31/03/2014 Asia Business Report


Live from Singapore, the essential business news as it breaks and a look ahead to the news that will shape the business day.

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during an FA Cup semi`final in 1989. Now on BBC News all the latest


business news live from Singapore. Climate change, we look at the


latest report and it impact on people's lives and the global


economy. Find out why entrepreneurs are choosing to launch start`ups in


India. Welcome to Asia Business Report. I'm Rico Hizon. The


intergovernmental panel on climate change has released its latest


report on possible impacts on the sea levels and the weather, not just


on the world's environment but the economy as well. The report says


climate change could potentially stifle economic expansion and some


of the most significant effects will be felt in Asia. Earlier, I spoke


with an author. In the global aggregate, the impacts don't strike


me as very large. The global aggregate impact is in the order of


0.2% of GDP. That is in the global aggregate. For individual countries,


like low`lying countries, the impact would be much higher due to the


combined pressures of sea level rise, published in pressures and


other vulnerabilities in the ecosystems and the economic basis.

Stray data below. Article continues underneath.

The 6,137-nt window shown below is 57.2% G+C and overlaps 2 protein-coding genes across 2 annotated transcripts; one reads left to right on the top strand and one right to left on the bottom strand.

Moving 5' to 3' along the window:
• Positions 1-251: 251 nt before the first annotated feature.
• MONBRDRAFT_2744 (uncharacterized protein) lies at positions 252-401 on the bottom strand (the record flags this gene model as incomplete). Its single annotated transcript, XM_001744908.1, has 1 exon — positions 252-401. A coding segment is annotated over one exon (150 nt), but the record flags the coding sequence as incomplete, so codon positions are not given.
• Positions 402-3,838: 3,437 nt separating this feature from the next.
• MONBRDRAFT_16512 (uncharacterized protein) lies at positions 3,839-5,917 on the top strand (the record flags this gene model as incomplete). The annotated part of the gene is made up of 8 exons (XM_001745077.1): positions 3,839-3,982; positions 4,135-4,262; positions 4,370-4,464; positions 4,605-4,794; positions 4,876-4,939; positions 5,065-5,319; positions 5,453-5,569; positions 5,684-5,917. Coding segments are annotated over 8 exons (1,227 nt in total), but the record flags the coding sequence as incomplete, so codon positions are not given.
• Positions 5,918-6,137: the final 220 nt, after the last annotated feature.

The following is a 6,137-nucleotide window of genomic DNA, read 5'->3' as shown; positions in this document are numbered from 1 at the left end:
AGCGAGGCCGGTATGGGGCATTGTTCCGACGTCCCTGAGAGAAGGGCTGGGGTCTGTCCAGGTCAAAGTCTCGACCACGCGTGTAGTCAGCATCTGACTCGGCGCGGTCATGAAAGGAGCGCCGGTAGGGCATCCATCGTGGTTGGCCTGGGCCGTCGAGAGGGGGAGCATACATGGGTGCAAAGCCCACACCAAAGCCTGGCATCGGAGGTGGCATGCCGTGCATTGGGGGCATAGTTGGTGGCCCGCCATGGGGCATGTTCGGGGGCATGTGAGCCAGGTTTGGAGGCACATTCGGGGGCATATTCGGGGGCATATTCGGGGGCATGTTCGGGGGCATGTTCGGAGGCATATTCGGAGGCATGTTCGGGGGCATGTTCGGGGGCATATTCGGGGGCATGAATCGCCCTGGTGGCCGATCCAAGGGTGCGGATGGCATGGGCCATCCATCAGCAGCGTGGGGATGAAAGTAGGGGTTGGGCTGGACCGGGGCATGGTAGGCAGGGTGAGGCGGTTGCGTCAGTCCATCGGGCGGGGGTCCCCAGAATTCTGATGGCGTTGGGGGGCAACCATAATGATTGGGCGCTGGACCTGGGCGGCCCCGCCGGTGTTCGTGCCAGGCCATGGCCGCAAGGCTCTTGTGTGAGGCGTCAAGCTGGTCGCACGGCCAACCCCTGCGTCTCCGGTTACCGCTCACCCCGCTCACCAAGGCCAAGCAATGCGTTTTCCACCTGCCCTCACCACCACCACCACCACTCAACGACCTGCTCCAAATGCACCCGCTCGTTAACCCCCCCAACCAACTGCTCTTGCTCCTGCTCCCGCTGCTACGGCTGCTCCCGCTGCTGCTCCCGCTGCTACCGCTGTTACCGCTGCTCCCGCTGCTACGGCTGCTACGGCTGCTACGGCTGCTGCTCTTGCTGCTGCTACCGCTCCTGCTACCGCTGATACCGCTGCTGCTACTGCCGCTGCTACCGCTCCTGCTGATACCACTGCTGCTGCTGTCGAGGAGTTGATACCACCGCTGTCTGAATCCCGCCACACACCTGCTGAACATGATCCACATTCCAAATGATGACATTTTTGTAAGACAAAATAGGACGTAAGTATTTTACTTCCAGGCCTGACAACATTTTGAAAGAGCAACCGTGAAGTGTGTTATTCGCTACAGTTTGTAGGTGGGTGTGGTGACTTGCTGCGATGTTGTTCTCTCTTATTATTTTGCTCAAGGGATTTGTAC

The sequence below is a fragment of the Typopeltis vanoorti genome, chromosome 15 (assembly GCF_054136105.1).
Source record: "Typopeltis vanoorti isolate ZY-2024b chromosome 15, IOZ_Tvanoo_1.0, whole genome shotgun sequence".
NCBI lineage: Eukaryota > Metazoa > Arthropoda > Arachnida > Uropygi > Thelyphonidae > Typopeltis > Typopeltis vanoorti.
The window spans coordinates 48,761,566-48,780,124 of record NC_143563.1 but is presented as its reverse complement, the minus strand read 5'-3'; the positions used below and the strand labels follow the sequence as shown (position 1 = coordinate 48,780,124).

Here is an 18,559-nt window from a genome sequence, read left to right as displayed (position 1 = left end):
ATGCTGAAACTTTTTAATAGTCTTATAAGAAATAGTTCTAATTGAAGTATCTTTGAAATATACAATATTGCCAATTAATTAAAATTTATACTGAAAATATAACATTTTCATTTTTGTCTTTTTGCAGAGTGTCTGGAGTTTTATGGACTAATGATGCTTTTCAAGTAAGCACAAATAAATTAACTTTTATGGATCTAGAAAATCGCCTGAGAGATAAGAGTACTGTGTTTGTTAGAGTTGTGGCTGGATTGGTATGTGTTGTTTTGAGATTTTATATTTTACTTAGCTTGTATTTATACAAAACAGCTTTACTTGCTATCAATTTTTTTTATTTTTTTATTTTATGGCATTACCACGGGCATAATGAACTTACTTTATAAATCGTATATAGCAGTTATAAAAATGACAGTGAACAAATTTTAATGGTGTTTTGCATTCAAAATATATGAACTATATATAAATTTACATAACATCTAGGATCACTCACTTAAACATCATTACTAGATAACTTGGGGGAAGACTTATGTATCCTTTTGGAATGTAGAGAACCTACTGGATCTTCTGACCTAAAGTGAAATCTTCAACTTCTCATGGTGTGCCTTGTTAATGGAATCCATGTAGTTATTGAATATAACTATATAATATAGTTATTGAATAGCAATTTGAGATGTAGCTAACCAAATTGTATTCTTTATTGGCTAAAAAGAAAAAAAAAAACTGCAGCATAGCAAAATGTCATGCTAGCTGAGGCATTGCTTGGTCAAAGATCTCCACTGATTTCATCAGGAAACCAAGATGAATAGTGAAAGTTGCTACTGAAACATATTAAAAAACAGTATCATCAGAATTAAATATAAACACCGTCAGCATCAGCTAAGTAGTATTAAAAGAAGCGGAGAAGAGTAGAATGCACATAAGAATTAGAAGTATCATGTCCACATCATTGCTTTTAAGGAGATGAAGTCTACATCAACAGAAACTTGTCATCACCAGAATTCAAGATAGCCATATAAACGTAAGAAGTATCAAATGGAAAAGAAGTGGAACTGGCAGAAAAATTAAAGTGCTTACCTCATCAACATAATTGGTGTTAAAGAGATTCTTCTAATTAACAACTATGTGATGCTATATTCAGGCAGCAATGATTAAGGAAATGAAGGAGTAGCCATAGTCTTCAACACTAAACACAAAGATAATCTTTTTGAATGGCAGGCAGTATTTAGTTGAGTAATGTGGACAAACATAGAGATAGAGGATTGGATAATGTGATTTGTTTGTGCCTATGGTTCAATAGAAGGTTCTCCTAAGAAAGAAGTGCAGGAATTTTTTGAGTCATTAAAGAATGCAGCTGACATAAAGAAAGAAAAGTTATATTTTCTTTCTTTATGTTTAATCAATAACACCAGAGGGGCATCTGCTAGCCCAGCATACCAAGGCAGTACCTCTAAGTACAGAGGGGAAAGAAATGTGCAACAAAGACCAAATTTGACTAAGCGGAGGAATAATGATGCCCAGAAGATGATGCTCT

`` population pressures. It is understood that coastal areas in


Asia will be among the worst affected. What kind of impact will


it have on the region? It will have a strong impact. Most of the world's


most densely populated areas are in Asia, south`eastern and eastern


Asia. The impact this will have will very much depend on how society


decides to respond to climate change. Both in terms of whether we


collectively reduce gas emissions, and therefore reduce the sea level


rise rate, but all of the adaptation measures. We can either fortify


seawalls or adopt more flexible response mechanisms that ultimately


might mean that in some areas are managed strategic relocation of the


most vulnerable settlements might be needed. But it always comes down to


a local decision`making process, that needs to be connected with


national and in some cases international strategies. More signs


of a slowdown in Japan, as the latest numbers reveal industrial


production falling by more than 2%. That was in February. It reverses an


upward trend from the previous three months. The slowdown suggests


visitors are placing fewer orders in factories due to slowing demand


ahead of a planned sales tax hike. Effective tomorrow, Japan's


consumption tax goes up 2%. China's largest privately owned ship builder


has posted a loss of $1.4 billion for last year. It is a second


straight annual loss for the company. It blamed the losses on


declining orders during a downturn in the shipping sector. The company


turned to the government for financial help last year and warned


it would report a substantial loss due to its conservative sales